(NEXSTAR) – Just like our doctors have repeatedly asked us to do, Instacart found out what we all ate in the past year.
Instacart, an online grocery ordering and delivery platform, looked at its data to identify the most common supermarket purchases in the US, both nationally and locally. In general, the results suggest a shift away from pandemic-era purchases (hand sanitizer, disinfectant wipes, yeast for baking, etc.) towards more products that indicate a return to normal buying habits.
It’s worth noting, however, that Instacart’s Year in Groceries report is based on data compiled between January 2021 and November 2021, and doesn’t necessarily reflect how our nation’s purchases are performing in response to the dominance of the Omicron variant in the US could have changed
Another caveat: the report only takes into account Instacart delivery purchases, so it offers a limited look at the country’s shopping habits.
However, the fastest growing foods in the country showed more on-the-go lifestyle-related purchases than in 2020, at least for much of 2021. Among them, Americans bought more granola bars, prepared sandwiches, and energy drinks, along with more traditional staples like Gemelli pasta and frozen French toast.
At the local level, Instacart’s data identified the hottest purchases in each of 14,000+ U.S. cities, at least when compared to the rest of the country. For example, when compared to other metropolitan areas, Chicagoans bought more Thai sweet basil and Sauvignon Blanc, while Bostonians bought more canned chickpeas and pesto, among other things.
In other surprising news, the results of a separate Instacart survey (conducted online by Harris Poll) seem to indicate that nearly half of the population (44%) have tried a viral recipe idea after posting it on TikTok or other social media platforms has seen . We tried to make baked feta noodles, salmon rice bowls or “natural muesli”, at least according to the ingredients we bought on Instacart.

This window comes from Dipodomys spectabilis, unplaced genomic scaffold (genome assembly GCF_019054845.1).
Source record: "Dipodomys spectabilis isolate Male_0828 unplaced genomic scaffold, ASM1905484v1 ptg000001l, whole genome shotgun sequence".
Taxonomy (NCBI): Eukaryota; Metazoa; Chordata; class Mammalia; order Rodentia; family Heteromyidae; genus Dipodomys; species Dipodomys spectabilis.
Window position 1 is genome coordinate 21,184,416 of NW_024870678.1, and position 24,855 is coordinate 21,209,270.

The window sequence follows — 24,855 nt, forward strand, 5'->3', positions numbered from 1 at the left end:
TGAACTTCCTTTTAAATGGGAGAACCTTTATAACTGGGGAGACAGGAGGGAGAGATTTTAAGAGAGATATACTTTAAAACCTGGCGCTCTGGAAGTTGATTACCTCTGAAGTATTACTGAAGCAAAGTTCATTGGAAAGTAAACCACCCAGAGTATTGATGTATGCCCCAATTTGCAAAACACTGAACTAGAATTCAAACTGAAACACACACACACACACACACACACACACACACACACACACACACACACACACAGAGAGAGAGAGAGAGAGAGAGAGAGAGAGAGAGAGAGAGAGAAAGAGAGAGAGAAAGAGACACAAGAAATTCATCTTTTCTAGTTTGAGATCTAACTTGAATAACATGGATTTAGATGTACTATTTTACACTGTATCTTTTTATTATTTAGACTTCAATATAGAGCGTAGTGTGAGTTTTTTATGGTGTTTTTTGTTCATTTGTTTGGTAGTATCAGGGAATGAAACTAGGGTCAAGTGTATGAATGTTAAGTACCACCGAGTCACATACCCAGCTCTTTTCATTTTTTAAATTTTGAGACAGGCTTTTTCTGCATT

Laurentia Romaniuk, Instacarts trend expert, believes this fad will continue into 2022.
“Based on the overwhelming growth in food trends on social media over the past year, we can expect more viral food moments to emerge, affecting the way we plan food, shop for groceries and cook in the kitchen. … In particular, we can expect to see new interpretations and variations of our favorite foods like pasta, stews and casseroles, especially as we settle in front of us for the colder winter months, ”said Romaniuk.
Of course, it’s always worth consulting a professional medical expert before cramming too much feta-smothered pasta on your face this winter. After all, your doctor wants to know.
For more information on Instacart’s Year of the Grocery Store, please visit Instacart.com/2021-delivered.